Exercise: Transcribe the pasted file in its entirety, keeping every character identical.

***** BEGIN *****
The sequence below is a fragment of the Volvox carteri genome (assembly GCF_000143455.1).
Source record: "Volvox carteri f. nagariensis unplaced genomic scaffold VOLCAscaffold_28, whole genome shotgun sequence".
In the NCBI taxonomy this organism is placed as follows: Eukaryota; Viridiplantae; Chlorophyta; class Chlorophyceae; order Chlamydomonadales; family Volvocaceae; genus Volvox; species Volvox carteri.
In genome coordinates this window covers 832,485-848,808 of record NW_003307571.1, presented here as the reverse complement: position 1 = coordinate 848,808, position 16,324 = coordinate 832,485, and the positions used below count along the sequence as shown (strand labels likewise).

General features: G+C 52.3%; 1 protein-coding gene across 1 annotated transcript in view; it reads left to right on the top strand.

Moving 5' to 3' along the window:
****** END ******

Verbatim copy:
The sequence below is a fragment of the Volvox carteri genome (assembly GCF_000143455.1).
Source record: "Volvox carteri f. nagariensis unplaced genomic scaffold VOLCAscaffold_28, whole genome shotgun sequence".
In the NCBI taxonomy this organism is placed as follows: Eukaryota; Viridiplantae; Chlorophyta; class Chlorophyceae; order Chlamydomonadales; family Volvocaceae; genus Volvox; species Volvox carteri.
In genome coordinates this window covers 832,485-848,808 of record NW_003307571.1, presented here as the reverse complement: position 1 = coordinate 848,808, position 16,324 = coordinate 832,485, and the positions used below count along the sequence as shown (strand labels likewise).

General features: G+C 52.3%; 1 protein-coding gene across 1 annotated transcript in view; it reads left to right on the top strand.

Moving 5' to 3' along the window: